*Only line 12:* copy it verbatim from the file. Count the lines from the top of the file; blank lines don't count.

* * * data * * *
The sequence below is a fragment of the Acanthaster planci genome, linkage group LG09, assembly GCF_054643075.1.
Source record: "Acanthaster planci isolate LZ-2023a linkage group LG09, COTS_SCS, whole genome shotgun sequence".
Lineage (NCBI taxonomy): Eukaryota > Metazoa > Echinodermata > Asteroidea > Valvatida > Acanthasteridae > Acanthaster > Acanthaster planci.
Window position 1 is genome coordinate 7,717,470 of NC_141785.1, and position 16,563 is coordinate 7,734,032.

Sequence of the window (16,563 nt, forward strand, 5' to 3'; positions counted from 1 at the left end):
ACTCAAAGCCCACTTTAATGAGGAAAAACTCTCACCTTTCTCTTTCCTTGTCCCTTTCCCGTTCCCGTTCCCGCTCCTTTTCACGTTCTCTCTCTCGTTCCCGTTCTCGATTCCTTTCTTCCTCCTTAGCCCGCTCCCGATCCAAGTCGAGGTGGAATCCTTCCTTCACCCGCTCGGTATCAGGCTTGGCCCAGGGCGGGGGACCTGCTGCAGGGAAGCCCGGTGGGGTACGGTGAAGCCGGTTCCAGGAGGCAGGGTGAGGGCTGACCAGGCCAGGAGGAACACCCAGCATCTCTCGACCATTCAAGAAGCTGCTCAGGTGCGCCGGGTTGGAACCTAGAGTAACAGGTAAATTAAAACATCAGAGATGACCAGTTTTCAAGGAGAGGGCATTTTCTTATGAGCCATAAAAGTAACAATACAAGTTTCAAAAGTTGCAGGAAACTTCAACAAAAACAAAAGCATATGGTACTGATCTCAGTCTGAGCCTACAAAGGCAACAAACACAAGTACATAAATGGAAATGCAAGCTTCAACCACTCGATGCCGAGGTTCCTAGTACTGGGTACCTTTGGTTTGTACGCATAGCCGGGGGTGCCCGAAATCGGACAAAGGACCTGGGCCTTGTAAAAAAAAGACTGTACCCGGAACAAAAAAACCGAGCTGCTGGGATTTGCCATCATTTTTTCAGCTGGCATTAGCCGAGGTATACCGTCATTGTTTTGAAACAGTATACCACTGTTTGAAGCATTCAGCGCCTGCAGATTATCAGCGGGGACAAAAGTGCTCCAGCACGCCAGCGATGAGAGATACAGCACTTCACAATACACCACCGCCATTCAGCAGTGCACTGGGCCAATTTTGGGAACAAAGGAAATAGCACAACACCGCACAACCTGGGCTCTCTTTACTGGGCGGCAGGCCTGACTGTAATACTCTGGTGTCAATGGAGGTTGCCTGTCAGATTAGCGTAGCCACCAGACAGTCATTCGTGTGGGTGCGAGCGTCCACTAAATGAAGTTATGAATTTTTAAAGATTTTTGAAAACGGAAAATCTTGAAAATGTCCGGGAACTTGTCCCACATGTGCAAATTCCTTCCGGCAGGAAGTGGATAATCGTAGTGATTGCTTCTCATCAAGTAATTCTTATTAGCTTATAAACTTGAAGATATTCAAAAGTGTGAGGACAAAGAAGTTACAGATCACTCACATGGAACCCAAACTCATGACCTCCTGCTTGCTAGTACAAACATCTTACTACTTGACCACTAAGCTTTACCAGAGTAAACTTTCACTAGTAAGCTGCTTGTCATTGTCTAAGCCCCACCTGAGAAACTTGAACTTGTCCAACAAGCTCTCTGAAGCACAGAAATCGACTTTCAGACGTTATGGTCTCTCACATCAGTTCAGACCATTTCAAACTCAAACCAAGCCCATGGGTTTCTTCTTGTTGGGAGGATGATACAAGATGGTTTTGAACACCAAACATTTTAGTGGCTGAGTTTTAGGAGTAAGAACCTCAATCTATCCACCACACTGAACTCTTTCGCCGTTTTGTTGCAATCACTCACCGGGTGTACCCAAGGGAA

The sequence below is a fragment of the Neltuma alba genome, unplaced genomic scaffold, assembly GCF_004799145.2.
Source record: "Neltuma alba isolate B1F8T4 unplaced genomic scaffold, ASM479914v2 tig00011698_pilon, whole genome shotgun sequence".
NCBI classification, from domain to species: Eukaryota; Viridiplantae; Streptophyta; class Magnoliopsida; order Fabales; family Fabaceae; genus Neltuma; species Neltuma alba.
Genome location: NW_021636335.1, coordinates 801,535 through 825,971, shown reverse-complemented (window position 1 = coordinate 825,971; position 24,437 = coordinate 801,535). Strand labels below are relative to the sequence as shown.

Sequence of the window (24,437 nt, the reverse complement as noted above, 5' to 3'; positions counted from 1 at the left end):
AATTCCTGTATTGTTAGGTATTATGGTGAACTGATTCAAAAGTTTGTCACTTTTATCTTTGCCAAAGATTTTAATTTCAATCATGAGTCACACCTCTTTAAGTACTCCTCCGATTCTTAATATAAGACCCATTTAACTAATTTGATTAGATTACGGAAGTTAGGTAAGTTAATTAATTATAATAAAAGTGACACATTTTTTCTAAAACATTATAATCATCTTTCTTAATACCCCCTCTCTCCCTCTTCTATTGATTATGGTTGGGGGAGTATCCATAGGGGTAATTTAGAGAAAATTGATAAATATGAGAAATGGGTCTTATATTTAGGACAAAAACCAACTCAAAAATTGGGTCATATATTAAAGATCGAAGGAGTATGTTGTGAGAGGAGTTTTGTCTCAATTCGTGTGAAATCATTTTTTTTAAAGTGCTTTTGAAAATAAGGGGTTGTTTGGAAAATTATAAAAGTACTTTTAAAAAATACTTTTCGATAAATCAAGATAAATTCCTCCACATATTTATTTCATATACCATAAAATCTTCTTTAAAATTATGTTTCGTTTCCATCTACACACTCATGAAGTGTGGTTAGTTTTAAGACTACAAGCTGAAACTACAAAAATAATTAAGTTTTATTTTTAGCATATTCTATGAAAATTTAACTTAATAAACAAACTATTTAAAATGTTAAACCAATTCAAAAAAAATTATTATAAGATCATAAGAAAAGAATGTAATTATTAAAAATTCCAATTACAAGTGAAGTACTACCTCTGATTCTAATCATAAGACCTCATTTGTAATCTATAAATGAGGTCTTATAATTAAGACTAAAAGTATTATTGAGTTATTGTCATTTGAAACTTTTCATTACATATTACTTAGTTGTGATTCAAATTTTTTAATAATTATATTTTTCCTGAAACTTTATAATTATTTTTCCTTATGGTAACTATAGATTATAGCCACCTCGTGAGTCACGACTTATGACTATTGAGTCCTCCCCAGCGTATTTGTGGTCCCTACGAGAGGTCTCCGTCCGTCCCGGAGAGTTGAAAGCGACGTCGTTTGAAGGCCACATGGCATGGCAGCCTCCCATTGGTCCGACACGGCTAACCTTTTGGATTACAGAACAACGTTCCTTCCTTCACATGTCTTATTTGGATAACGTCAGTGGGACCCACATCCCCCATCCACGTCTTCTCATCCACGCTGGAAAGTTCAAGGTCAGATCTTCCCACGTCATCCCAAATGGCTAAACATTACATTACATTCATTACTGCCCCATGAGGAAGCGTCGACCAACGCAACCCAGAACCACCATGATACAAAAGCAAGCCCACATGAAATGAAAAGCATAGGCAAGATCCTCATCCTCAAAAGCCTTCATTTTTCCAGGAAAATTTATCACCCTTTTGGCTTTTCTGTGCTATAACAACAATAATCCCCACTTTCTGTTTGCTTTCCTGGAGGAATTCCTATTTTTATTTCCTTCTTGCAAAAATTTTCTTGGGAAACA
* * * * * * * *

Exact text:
AATTCCTGTATTGTTAGGTATTATGGTGAACTGATTCAAAAGTTTGTCACTTTTATCTTTGCCAAAGATTTTAATTTCAATCATGAGTCACACCTCTTTAAGTACTCCTCCGATTCTTAATATAAGACCCATTTAACTAATTTGATTAGATTACGGAAGTTAGGTAAGTTAATTAATTATAATAAAAGTGACACATTTTTTCTAAAACATTATAATCATCTTTCTTAATACCCCCTCTCTCCCTCTTCTATTGATTATGGTTGGGGGAGTATCCATAGGGGTAATTTAGAGAAAATTGATAAATATGAGAAATGGGTCTTATATTTAGGACAAAAACCAACTCAAAAATTGGGTCATATATTAAAGATCGAAGGAGTATGTTGTGAGAGGAGTTTTGTCTCAATTCGTGTGAAATCATTTTTTTTAAAGTGCTTTTGAAAATAAGGGGTTGTTTGGAAAATTATAAAAGTACTTTTAAAAAATACTTTTCGATAAATCAAGATAAATTCCTCCACATATTTATTTCATATACCATAAAATCTTCTTTAAAATTATGTTTCGTTTCCATCTACACACTCATGAAGTGTGGTTAGTTTTAAGACTACAAGCTGAAACTACAAAAATAATTAAGTTTTATTTTTAGCATATTCTATGAAAATTTAACTTAATAAACAAACTATTTAAAATGTTAAACCAATTCAAAAAAAATTATTATAAGATCATAAGAAAAGAATGTAATTATTAAAAATTCCAATTACAAGTGAAGTACTACCTCTGATTCTAATCATAAGACCTCATTTGTAATCTATAAATGAGGTCTTATAATTAAGACTAAAAGTATTATTGAGTTATTGTCATTTGAAACTTTTCATTACATATTACTTAGTTGTGATTCAAATTTTTTAATAATTATATTTTTCCTGAAACTTTATAATTATTTTTCCTTATGGTAACTATAGATTATAGCCACCTCGTGAGTCACGACTTATGACTATTGAGTCCTCCCCAGCGTATTTGTGGTCCCTACGAGAGGTCTCCGTCCGTCCCGGAGAGTTGAAAGCGACGTCGTTTGAAGGCCACATGGCATGGCAGCCTCCCATTGGTCCGACACGGCTAACCTTTTGGATTACAGAACAACGTTCCTTCCTTCACATGTCTTATTTGGATAACGTCAGTGGGACCCACATCCCCCATCCACGTCTTCTCATCCACGCTGGAAAGTTCAAGGTCAGATCTTCCCACGTCATCCCAAATGGCTAAACATTACATTACATTCATTACTGCCCCATGAGGAAGCGTCGACCAACGCAACCCAGAACCACCATGATACAAAAGCAAGCCCACATGAAATGAAAAGCATAGGCAAGATCCTCATCCTCAAAAGCCTTCATTTTTCCAGGAAAATTTATCACCCTTTTGGCTTTTCTGTGCTATAACAACAATAATCCCCACTTTCTGTTTGCTTTCCTGGAGGAATTCCTATTTTTATTTCCTTCTTGCAAAAATTTTCTTGGGAAACA